Last year I made 100 contacts. My “hard” goal this year is to double that; my “soft” goal is to triple it. My last performance in the NAQP RTTY contest proved that with experience and a better radio, I could dramatically improve QSO counts. Provided band conditions are good, and 15 and 10 meters open, I feel like I can branch into some very good numbers. Of course, I’m assuming that I won’t be QRMed all day by adjacent operators. I plan to stick with RTTY as long as possible on all bands, both running and pouncing before fooling with PSK, which has proved to be difficult to contest with in crowded band conditions.

If the well runs dry, I’d like to switch to CW. I won’t be bringing a microphone!

Winter Field Day woes

Hanging on for dear life?

Hanging on for dear life? Nope, just getting ready for SPAR Winter Field Day.

Rather than go into the whole narrative of SPAR Winter Field Day, I’ll provide a link to a brief write-up and a gallery of photos I did for our club website.

I usually enjoy Winter Field Day and this year was no exception. I took my K3 down to the Calhoun County EOC and was fortunate to operate out of a trailer on generator power for about 6 hours. Operating conditions were excellent at the EOC, probably owing to the 40-meter delta loop that Bill, W4SFV, quickly made for me just before the event began. We suspended it about 30 feet up and configured it diagonally to the ground.

The “woe” comes in when I look back over the minuscule number of contacts I logged. I decided to operate digital with the intention of working PSK31 and RTTY — mainly the latter. Problem is, the RTTY portions of all bands were jammed with folks in the BARTG contest, so I didn’t want to get in their way. The PSK portion of 20 meters was just jammed up with normal traffic and guys stepping all over each other.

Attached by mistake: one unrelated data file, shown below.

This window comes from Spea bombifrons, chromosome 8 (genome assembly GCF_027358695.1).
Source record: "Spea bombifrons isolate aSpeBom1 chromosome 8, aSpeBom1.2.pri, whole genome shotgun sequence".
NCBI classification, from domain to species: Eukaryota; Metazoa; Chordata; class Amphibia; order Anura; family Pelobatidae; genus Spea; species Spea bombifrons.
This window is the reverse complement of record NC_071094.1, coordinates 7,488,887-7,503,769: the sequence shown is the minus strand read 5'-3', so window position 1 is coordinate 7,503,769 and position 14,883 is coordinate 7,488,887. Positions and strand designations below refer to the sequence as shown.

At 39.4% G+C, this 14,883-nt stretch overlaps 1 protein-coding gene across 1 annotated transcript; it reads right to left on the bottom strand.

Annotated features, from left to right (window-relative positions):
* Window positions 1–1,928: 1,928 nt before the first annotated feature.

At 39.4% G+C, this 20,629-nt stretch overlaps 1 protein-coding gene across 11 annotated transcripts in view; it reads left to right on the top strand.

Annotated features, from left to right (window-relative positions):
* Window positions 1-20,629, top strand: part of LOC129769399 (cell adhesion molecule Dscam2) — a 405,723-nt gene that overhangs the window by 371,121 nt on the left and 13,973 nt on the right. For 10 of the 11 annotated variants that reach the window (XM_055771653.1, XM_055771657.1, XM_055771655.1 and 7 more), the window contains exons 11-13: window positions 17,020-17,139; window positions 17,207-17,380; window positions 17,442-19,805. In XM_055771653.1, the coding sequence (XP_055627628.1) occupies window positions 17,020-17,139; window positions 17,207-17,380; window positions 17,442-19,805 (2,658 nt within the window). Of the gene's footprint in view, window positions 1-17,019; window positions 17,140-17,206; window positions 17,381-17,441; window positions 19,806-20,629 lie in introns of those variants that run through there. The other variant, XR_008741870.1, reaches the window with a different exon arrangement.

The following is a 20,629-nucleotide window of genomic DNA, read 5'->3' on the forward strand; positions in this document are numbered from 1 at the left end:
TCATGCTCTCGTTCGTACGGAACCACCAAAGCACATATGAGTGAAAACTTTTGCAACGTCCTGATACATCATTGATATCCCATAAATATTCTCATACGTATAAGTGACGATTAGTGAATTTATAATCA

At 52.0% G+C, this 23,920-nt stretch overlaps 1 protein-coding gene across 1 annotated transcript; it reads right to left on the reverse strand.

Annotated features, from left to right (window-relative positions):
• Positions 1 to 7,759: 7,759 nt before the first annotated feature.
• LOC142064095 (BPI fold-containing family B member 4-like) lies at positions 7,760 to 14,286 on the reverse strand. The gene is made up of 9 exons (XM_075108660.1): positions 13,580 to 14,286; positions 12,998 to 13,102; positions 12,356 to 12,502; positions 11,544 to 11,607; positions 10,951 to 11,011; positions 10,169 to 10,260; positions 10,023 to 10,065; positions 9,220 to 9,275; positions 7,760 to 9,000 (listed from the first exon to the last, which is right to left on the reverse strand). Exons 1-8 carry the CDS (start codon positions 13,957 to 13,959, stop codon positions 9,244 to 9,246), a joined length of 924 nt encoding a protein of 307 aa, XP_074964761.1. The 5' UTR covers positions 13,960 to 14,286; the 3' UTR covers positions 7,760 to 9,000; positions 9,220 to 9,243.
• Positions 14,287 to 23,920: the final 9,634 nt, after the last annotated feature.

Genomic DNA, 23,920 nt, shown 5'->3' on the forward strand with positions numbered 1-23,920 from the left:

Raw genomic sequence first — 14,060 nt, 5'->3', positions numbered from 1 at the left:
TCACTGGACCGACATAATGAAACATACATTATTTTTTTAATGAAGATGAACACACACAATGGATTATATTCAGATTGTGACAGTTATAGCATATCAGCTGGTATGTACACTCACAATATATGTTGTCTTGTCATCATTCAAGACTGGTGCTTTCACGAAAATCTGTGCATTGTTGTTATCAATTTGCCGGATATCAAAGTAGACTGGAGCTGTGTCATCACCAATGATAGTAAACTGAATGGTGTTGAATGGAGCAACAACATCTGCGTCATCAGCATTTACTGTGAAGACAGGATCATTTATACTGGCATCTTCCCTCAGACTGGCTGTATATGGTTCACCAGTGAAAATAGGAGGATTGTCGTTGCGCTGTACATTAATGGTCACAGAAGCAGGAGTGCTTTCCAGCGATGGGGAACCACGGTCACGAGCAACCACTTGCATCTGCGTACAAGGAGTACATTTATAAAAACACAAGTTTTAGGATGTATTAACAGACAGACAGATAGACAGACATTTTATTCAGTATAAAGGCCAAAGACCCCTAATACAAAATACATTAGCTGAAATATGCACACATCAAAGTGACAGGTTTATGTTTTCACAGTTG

I saw a grand total of about 3 guys calling CQ Winter Field Day on PSK, and I believe we all worked each other. I received so few responses to my CQ FD call I just started issuing a general CQ and finally started generating contacts. Problem is I caught a lot of ragchewers and I had to explain to each one about Winter Field Day and specifically ask them about their local temperature for the exchange. Had I attempted this strategy earlier in the day, I could have logged significantly more QSOs. Oh well. Lesson learned. I believe I had 17 PSK QSOs in the log.

Despite my lackluster performance, the club actually turned in an excellent performance for the day. Voice was the best mode, with more than 110 Qs logged on 20 meter SSB and nearly 50 on 40 meter SSB. I believe W4SFV also grabbed a few on CW. I can’t thank the guys at the Calhoun EOC enough, W4FSV and Dave, W4DMC, both went above and beyond the call of duty to make sure we were comfortable and had everything we needed to get up and running. Lunch was pretty darned good too, and the constant stream of coffee on tap kept us warm on a windy day with temperatures in the upper 40s.

Field Day results!

I just received word from our VP that our club had a decent finish in this year’s Field Day:

We ranked 309/2,548 overall and 23/74 in our category (5A), in an effort that has been the best so far for the club.

With the winter approaching and temperatures dipping into the 20s (when just a day before we were enjoying 70-degree afternoons), I know I’ll be anxiously awaiting the next Field Day, if for nothing else, some warm weather. And a chance to put the K3 on the air…

Full Field Day results are here.

Field Day 2013, or, How I survived for 24 hours on Coke Zero and donuts

Carl operating on the Flex. Show-off!

Carl operating on the Flex. Show-off!

Well, Field Day has come and gone again. After spending weeks/months anticipating and preparing for it, it’s a downer now that it’s over,  Our club, W4CAE, operated 5A this year from a retreat center in Sesquicentennial State Park. Unofficial tally is somewhere in the neighborhood of 900 QSOs last I heard.

I operated digital modes exclusively, focusing on RTTY and PSK31. I managed to get 96 QSOs in the log, plus another 4-5 SSB QSOs just to break 100. I don’t know if that’s good or bad to be honest. Last year, operating with 2.5-5 watts on a single band for under 8 hours, I only managed 23. I knew I would get more than 23 this year, but I hoped for more than 100. As usual, the CW guys cranked out hundreds more than anyone else.

I realize there are several things I could have done better: One, get mechanical filters on the rig to deal with strong adjacent signals on both PSK and RTTY; two, improve my antenna; three, get some sort of filtering in place to deal with QRM from radios at the FD site; and four, lock myself in a room so the general public isn’t watching me like a fish in a bowl.